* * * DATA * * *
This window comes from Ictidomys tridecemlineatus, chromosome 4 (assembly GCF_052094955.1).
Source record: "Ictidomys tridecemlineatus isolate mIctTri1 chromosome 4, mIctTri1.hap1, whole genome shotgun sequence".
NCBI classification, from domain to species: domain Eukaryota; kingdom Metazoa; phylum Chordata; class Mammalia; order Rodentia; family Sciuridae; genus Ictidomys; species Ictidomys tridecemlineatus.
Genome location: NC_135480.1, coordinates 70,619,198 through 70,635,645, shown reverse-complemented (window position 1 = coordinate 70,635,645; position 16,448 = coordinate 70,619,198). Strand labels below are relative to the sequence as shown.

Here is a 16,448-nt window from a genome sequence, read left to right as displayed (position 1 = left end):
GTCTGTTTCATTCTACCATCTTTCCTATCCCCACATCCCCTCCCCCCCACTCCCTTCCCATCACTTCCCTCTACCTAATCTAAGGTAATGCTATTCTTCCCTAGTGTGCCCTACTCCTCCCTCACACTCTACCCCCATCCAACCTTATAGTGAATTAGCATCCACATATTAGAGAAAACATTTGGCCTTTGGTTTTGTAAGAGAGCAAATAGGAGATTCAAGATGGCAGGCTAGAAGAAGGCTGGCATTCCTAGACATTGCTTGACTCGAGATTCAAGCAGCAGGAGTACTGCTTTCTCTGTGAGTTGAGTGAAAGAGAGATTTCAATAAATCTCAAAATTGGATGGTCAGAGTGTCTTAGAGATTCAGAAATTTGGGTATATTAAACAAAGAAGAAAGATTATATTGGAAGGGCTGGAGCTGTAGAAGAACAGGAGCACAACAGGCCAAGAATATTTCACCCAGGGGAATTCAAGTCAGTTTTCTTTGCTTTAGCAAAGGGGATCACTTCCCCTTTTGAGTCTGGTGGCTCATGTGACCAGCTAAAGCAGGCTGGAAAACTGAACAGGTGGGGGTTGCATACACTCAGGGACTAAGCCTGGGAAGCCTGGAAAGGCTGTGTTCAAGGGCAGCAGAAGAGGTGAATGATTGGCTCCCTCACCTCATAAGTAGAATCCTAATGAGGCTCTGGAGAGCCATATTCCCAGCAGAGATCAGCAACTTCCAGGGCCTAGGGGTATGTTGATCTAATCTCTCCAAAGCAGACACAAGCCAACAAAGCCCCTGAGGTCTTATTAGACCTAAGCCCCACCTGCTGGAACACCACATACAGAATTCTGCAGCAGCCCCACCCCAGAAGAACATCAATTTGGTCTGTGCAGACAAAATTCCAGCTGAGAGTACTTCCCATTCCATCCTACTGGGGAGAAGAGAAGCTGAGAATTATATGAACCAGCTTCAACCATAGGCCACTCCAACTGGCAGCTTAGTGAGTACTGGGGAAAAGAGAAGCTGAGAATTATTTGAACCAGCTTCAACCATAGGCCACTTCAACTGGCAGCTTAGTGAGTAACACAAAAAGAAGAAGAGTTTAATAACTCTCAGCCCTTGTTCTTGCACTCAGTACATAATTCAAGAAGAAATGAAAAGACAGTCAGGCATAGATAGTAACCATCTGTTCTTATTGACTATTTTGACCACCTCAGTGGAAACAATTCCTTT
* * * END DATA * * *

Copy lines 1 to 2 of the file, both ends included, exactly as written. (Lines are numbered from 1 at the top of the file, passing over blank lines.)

This window comes from Ictidomys tridecemlineatus, chromosome 4 (assembly GCF_052094955.1).
Source record: "Ictidomys tridecemlineatus isolate mIctTri1 chromosome 4, mIctTri1.hap1, whole genome shotgun sequence".